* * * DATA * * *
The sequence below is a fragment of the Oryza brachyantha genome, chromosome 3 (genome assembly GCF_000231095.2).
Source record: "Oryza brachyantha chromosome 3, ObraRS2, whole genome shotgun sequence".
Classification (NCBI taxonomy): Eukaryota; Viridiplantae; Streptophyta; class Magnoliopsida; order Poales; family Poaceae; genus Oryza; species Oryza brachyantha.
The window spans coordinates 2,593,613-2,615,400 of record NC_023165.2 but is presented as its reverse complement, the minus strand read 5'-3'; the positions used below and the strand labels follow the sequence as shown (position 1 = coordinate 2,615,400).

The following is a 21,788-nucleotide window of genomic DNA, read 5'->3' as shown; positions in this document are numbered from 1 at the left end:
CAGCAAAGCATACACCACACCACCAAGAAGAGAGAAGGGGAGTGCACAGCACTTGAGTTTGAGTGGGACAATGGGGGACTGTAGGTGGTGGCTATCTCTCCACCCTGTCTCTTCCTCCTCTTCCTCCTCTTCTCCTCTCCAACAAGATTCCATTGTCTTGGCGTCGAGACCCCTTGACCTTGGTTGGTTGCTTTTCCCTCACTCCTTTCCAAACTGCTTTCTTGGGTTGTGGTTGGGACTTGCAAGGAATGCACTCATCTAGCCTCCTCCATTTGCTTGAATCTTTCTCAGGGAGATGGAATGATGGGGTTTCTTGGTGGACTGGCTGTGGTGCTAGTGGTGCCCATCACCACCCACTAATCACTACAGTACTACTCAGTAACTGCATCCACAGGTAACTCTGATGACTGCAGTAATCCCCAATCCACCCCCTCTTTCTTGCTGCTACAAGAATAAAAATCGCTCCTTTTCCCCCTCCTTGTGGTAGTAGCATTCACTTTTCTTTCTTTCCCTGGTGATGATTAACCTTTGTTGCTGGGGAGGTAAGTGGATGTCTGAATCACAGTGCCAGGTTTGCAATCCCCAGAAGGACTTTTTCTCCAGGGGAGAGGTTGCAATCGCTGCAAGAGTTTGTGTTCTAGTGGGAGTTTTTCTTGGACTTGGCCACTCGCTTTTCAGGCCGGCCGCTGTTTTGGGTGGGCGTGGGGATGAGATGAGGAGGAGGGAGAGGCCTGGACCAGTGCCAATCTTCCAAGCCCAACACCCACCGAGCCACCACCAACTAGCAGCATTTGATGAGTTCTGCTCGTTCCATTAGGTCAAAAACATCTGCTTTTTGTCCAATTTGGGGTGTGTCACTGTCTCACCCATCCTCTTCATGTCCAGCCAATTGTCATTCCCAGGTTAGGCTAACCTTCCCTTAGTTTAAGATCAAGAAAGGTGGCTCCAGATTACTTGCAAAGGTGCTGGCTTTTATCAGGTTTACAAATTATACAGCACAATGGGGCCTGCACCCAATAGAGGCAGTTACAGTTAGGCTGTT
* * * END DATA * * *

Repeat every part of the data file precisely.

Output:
The sequence below is a fragment of the Oryza brachyantha genome, chromosome 3 (genome assembly GCF_000231095.2).
Source record: "Oryza brachyantha chromosome 3, ObraRS2, whole genome shotgun sequence".
Classification (NCBI taxonomy): Eukaryota; Viridiplantae; Streptophyta; class Magnoliopsida; order Poales; family Poaceae; genus Oryza; species Oryza brachyantha.
The window spans coordinates 2,593,613-2,615,400 of record NC_023165.2 but is presented as its reverse complement, the minus strand read 5'-3'; the positions used below and the strand labels follow the sequence as shown (position 1 = coordinate 2,615,400).

The following is a 21,788-nucleotide window of genomic DNA, read 5'->3' as shown; positions in this document are numbered from 1 at the left end:
CAGCAAAGCATACACCACACCACCAAGAAGAGAGAAGGGGAGTGCACAGCACTTGAGTTTGAGTGGGACAATGGGGGACTGTAGGTGGTGGCTATCTCTCCACCCTGTCTCTTCCTCCTCTTCCTCCTCTTCTCCTCTCCAACAAGATTCCATTGTCTTGGCGTCGAGACCCCTTGACCTTGGTTGGTTGCTTTTCCCTCACTCCTTTCCAAACTGCTTTCTTGGGTTGTGGTTGGGACTTGCAAGGAATGCACTCATCTAGCCTCCTCCATTTGCTTGAATCTTTCTCAGGGAGATGGAATGATGGGGTTTCTTGGTGGACTGGCTGTGGTGCTAGTGGTGCCCATCACCACCCACTAATCACTACAGTACTACTCAGTAACTGCATCCACAGGTAACTCTGATGACTGCAGTAATCCCCAATCCACCCCCTCTTTCTTGCTGCTACAAGAATAAAAATCGCTCCTTTTCCCCCTCCTTGTGGTAGTAGCATTCACTTTTCTTTCTTTCCCTGGTGATGATTAACCTTTGTTGCTGGGGAGGTAAGTGGATGTCTGAATCACAGTGCCAGGTTTGCAATCCCCAGAAGGACTTTTTCTCCAGGGGAGAGGTTGCAATCGCTGCAAGAGTTTGTGTTCTAGTGGGAGTTTTTCTTGGACTTGGCCACTCGCTTTTCAGGCCGGCCGCTGTTTTGGGTGGGCGTGGGGATGAGATGAGGAGGAGGGAGAGGCCTGGACCAGTGCCAATCTTCCAAGCCCAACACCCACCGAGCCACCACCAACTAGCAGCATTTGATGAGTTCTGCTCGTTCCATTAGGTCAAAAACATCTGCTTTTTGTCCAATTTGGGGTGTGTCACTGTCTCACCCATCCTCTTCATGTCCAGCCAATTGTCATTCCCAGGTTAGGCTAACCTTCCCTTAGTTTAAGATCAAGAAAGGTGGCTCCAGATTACTTGCAAAGGTGCTGGCTTTTATCAGGTTTACAAATTATACAGCACAATGGGGCCTGCACCCAATAGAGGCAGTTACAGTTAGGCTGTT